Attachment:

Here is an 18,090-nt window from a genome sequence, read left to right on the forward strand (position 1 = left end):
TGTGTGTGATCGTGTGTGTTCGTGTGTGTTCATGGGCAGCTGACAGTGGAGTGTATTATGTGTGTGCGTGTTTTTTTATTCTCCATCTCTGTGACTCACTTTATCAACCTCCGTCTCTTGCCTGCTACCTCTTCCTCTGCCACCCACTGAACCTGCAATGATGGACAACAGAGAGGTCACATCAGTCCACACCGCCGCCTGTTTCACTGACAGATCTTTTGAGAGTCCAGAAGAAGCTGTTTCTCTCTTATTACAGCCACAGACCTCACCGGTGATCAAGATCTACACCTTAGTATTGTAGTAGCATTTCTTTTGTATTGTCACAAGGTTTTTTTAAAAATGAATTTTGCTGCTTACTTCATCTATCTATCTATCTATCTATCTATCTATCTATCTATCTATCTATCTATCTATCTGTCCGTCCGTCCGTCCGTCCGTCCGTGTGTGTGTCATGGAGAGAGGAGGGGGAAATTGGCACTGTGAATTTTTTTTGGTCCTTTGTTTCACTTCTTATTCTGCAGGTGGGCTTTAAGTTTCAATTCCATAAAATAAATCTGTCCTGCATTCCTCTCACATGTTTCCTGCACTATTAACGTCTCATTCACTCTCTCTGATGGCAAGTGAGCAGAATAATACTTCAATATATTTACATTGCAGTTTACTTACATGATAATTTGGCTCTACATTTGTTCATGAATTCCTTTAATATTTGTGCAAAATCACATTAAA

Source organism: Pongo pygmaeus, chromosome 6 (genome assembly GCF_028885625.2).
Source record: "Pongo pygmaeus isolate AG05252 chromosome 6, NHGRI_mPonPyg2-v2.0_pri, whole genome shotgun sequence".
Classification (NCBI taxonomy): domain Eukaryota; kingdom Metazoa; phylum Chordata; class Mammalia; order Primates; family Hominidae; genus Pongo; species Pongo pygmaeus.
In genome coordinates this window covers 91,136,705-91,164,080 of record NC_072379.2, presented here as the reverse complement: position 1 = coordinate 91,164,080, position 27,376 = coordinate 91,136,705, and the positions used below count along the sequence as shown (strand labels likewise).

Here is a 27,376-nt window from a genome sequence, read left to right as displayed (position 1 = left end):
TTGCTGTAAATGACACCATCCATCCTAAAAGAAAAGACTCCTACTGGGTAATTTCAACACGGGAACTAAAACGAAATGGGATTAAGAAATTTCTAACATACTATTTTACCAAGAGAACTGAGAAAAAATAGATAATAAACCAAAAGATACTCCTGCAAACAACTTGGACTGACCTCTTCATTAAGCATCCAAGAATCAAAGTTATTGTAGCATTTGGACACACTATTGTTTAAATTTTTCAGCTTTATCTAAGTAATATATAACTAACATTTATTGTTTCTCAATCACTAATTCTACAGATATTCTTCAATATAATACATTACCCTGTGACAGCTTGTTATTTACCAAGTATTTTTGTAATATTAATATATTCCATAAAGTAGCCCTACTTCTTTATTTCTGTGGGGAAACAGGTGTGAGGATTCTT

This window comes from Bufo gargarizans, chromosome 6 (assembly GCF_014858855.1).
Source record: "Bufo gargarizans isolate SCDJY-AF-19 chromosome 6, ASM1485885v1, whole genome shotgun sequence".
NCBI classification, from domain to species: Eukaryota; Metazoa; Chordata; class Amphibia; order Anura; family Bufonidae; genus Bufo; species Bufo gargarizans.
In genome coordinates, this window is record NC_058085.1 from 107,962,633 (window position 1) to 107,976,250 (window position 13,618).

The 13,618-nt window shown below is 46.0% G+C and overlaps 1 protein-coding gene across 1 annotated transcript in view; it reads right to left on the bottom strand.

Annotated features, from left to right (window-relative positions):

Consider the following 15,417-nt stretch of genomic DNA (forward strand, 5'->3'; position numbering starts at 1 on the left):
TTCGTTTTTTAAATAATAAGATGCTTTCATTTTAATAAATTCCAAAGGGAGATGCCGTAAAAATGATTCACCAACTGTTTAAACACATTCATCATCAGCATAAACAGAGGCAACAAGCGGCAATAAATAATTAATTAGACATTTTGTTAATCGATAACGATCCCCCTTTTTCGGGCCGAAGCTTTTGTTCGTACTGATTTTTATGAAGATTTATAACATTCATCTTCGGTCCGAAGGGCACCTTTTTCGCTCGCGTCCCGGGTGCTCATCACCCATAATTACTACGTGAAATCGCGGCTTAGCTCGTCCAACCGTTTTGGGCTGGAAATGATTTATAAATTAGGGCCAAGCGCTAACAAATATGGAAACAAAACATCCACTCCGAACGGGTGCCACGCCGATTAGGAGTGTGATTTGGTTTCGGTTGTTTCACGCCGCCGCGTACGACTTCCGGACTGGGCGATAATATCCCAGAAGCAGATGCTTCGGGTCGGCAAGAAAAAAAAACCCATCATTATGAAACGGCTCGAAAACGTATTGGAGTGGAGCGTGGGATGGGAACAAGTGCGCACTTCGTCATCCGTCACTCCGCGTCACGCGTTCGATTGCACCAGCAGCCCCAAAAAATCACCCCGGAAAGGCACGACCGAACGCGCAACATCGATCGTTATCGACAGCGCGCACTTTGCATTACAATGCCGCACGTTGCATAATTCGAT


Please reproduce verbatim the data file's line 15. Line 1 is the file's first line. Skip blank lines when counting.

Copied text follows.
Consider the following 15,417-nt stretch of genomic DNA (forward strand, 5'->3'; position numbering starts at 1 on the left):